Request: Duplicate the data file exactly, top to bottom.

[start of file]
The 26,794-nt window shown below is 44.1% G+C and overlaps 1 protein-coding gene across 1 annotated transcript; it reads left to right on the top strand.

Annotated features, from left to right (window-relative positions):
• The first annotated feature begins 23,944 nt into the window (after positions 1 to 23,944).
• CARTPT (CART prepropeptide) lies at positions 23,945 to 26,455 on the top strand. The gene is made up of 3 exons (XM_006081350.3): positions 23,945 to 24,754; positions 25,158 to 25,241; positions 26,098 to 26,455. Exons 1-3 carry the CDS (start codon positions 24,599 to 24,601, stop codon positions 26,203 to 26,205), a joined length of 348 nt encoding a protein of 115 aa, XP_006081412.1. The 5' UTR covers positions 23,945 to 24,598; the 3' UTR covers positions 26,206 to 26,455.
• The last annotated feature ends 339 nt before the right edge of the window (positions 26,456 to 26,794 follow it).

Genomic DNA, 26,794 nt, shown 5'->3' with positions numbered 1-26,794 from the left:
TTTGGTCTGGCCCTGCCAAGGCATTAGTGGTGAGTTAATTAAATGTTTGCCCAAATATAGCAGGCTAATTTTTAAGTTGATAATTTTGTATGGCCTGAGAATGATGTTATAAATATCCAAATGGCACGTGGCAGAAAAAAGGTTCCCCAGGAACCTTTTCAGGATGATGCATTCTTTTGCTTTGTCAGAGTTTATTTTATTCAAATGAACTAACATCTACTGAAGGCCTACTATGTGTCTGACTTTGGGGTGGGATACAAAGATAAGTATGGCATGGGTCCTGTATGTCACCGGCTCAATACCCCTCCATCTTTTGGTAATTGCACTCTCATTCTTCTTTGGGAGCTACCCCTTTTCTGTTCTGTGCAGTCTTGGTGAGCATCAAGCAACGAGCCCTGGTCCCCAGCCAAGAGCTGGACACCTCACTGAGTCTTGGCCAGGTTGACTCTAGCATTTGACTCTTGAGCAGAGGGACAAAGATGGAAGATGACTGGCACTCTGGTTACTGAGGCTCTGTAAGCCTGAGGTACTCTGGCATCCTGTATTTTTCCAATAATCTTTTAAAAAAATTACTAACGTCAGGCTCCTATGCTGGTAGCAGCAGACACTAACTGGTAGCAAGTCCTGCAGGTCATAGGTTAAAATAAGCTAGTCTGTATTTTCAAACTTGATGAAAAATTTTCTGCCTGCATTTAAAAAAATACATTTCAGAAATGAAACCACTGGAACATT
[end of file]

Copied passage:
The 26,794-nt window shown below is 44.1% G+C and overlaps 1 protein-coding gene across 1 annotated transcript; it reads left to right on the top strand.

Annotated features, from left to right (window-relative positions):
• The first annotated feature begins 23,944 nt into the window (after positions 1 to 23,944).
• CARTPT (CART prepropeptide) lies at positions 23,945 to 26,455 on the top strand. The gene is made up of 3 exons (XM_006081350.3): positions 23,945 to 24,754; positions 25,158 to 25,241; positions 26,098 to 26,455. Exons 1-3 carry the CDS (start codon positions 24,599 to 24,601, stop codon positions 26,203 to 26,205), a joined length of 348 nt encoding a protein of 115 aa, XP_006081412.1. The 5' UTR covers positions 23,945 to 24,598; the 3' UTR covers positions 26,206 to 26,455.
• The last annotated feature ends 339 nt before the right edge of the window (positions 26,456 to 26,794 follow it).

Genomic DNA, 26,794 nt, shown 5'->3' with positions numbered 1-26,794 from the left:
TTTGGTCTGGCCCTGCCAAGGCATTAGTGGTGAGTTAATTAAATGTTTGCCCAAATATAGCAGGCTAATTTTTAAGTTGATAATTTTGTATGGCCTGAGAATGATGTTATAAATATCCAAATGGCACGTGGCAGAAAAAAGGTTCCCCAGGAACCTTTTCAGGATGATGCATTCTTTTGCTTTGTCAGAGTTTATTTTATTCAAATGAACTAACATCTACTGAAGGCCTACTATGTGTCTGACTTTGGGGTGGGATACAAAGATAAGTATGGCATGGGTCCTGTATGTCACCGGCTCAATACCCCTCCATCTTTTGGTAATTGCACTCTCATTCTTCTTTGGGAGCTACCCCTTTTCTGTTCTGTGCAGTCTTGGTGAGCATCAAGCAACGAGCCCTGGTCCCCAGCCAAGAGCTGGACACCTCACTGAGTCTTGGCCAGGTTGACTCTAGCATTTGACTCTTGAGCAGAGGGACAAAGATGGAAGATGACTGGCACTCTGGTTACTGAGGCTCTGTAAGCCTGAGGTACTCTGGCATCCTGTATTTTTCCAATAATCTTTTAAAAAAATTACTAACGTCAGGCTCCTATGCTGGTAGCAGCAGACACTAACTGGTAGCAAGTCCTGCAGGTCATAGGTTAAAATAAGCTAGTCTGTATTTTCAAACTTGATGAAAAATTTTCTGCCTGCATTTAAAAAAATACATTTCAGAAATGAAACCACTGGAACATT